Residents and experts to draw up Whitefield heritage management plan

At a recent meet to discuss the loss of heritage in Whitefield to road-widening , residents of the locality spoke out against the BBMP’s plans. About a hundred people attended the meeting which was organised on August 5th by the Bangalore Chapter of the Indian National Trust for Art and Cultural Heritage (INTACH) in association with residents of Whitefield.

About 100 citizens attended the public meeting in Whitefield to frame plans to protect the area’s heritage. Pic courtesy: INTACH

The meeting began with a short presentation about the history of Whitefield by conservation architect and INTACH member Krupa Rajangam. She spoke briefly about the origins and growth of the settlement, which was established in the 1880s by D S White, who intended it to become a self-sufficient Anglo-Indian village. Krupa  highlighted how Whitefield is unique as such an experiment was never tried before nor after.

The floor was then thrown open to participants who spoke on the issue with a sense of urgency, passion, and even despair. There was also plenty of resolve on display. Though varied opinions emerged, the group was near-unanimous that heritage must be safeguarded. Glen Lunel, who has lived in Whitefield for 36 years, spoke for most people when he declared, "Heritage is a part of my life. I live by heritage".

Several common themes emerged from the discussions. The first was the need for continued united resistance against unwanted and unplanned developments. Whitefield resident R K Misra, member of the Chief Minister’s Agenda for Bengaluru Infrastructure Development (ABIDe) task force, made his oppostion against road-widening clear.

Misra said, "If we, citizens of Whitefield, are happy with our roads and our (traffic) jams, why are you (BBMP) widening the road?"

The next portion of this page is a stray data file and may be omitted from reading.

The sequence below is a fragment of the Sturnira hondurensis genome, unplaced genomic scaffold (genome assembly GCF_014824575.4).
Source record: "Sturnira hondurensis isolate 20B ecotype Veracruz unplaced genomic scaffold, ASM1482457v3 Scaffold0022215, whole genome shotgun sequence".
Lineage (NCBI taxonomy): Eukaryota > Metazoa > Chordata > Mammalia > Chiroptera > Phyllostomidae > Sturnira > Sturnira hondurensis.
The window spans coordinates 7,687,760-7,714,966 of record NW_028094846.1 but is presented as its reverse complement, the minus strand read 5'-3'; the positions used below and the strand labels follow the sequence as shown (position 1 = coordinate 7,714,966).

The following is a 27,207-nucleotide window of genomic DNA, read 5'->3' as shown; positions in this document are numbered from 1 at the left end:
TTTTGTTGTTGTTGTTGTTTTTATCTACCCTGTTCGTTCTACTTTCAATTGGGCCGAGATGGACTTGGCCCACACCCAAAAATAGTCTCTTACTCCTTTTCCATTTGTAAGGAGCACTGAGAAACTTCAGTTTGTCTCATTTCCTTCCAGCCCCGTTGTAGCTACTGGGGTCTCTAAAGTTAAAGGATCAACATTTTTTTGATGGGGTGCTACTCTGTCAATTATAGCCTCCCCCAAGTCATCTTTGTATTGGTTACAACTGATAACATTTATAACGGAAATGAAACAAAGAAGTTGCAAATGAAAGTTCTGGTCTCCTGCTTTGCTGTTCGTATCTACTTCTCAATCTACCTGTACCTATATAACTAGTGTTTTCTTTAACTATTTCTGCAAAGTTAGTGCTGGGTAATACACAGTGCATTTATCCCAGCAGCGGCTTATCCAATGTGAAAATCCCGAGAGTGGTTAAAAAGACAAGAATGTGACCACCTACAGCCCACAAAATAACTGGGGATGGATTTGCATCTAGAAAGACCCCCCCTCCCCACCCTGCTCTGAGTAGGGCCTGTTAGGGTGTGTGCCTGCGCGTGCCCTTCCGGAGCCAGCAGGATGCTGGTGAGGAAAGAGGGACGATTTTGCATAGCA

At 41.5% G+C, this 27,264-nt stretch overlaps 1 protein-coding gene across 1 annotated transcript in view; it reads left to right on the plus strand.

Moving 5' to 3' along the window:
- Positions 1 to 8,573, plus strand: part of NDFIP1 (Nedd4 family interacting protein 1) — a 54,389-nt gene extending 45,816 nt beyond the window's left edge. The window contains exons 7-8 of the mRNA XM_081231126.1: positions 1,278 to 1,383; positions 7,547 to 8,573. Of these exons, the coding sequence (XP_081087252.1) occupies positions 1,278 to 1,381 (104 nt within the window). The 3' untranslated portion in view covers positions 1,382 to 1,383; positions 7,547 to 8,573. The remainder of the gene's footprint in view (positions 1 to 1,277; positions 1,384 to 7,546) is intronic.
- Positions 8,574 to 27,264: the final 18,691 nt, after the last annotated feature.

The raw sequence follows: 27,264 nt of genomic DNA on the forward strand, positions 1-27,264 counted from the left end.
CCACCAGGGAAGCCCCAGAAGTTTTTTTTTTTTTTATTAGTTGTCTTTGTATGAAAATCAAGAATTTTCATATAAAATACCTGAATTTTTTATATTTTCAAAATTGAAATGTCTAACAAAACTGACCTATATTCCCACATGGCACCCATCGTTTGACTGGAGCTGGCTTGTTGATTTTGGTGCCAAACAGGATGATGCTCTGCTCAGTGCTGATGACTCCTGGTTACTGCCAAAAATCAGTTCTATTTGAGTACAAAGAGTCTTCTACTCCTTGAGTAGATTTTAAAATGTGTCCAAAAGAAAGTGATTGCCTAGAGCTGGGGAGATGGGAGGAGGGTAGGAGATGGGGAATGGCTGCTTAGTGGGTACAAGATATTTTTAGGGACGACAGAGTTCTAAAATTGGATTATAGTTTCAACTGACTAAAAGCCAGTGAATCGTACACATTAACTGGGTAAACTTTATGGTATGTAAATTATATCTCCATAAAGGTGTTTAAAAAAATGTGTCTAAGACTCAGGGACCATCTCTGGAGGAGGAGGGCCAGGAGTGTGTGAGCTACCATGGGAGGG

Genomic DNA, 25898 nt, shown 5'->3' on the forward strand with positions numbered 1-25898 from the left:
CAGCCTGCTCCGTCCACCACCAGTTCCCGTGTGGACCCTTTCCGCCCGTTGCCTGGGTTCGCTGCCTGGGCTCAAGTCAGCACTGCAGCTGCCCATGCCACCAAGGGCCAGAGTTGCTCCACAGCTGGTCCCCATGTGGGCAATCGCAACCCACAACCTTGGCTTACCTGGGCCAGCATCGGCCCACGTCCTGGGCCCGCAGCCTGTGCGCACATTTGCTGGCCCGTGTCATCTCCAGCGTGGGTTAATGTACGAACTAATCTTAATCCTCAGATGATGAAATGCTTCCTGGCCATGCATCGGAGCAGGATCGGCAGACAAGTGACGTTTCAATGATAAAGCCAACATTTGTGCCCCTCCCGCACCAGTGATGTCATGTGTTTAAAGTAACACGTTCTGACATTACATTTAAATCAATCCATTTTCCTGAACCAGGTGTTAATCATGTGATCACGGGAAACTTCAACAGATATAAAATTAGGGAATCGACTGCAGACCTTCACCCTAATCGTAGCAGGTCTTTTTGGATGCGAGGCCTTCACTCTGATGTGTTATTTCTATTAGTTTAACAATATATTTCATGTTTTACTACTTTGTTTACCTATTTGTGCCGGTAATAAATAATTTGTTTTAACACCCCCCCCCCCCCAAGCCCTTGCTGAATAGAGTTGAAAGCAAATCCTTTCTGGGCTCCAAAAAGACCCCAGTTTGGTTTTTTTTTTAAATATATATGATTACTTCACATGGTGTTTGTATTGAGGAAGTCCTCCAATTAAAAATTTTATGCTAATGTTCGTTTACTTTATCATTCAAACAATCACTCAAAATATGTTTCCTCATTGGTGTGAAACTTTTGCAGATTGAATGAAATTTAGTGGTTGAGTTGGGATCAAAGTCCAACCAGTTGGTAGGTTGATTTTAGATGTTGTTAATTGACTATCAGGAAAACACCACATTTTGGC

T R Raghunandan, former secretary of the state rural development department, highlighted the importance of active civic participation to "keep the pressure on" since, he said, Karnataka is one of the few states with no institutional mechanism provided by law for people’s participation in governance.

A citizen making a point at the consultation. Pic courtesy: INTACH

A second recurring theme was the need for awareness about heritage. Several people spoke about how Whitefield’s unique history should be made known to more people. Architect Jaffar Khan, a visitor from Vellore, spoke about his experience in documenting and highlighting Vellore’s heritage so that people could learn to love their city. As he put it, "It’s like knowing your grandfather." Misra concurred and suggested signs, maps and trail markers as some ways to go about this.

A related theme was the need to document heritage. INTACH Chairperson, Major General L K Gupta, urged Whitefield residents and other Bangaloreans to help in any way they could to prepare an inventory of the city’s heritage. He also called for a change in mindset so that heritage and development need not be seen as mutually exclusive but to realise that "development and heritage can go together."

The issue of road-widening elicited some heated remarks. Some residents were mystified about the need for widening a road which rarely had any traffic jams. Others opined that just enforcing traffic and parking rules ("Don’t park on the road," thundered one participant) would show how our roads are actually underutilised.

Several practical alternatives for traffic management came from Paul Trouilloud, a conservation architect and town planner who works with the French government. Trouilloid shared how planners in Paris had realized as early as in the 1970s that wider roads only led to greater traffic. "There is no one big solution to traffic management," he said, adding, "There are only a series of small solutions."

The Whitefield Memorial Church, which has been marked as property to be acquired for road widening. File photo.

French planners instead discourage traffic by reducing road width and parking space, Trouilloud said. At the same time, the city tries to provide public transport that is as cheap, comfortable and fast as travel by car. Some measures they have adopted include a dedicated lane for buses and taxis, no road-widening in city centres, bicycle and car rentals and so on.

Many Whitefield residents also spoke about how a little enforcement of parking rules alone could do away with any need for road-widening.

At the end of the meeting, the participants decided to put together a small group comprising INTACH, the newly-formed Save Whitefield group, and technical experts who will work towards a heritage management plan for Whitefield. This plan will be aimed to address this historic settlement’s infrastructure needs without affecting its heritage.

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About Meera Iyer 13 Articles
Meera Iyer is a member of INTACH's Bangalore chapter, and a freelance journalist writing on science, environment and history.

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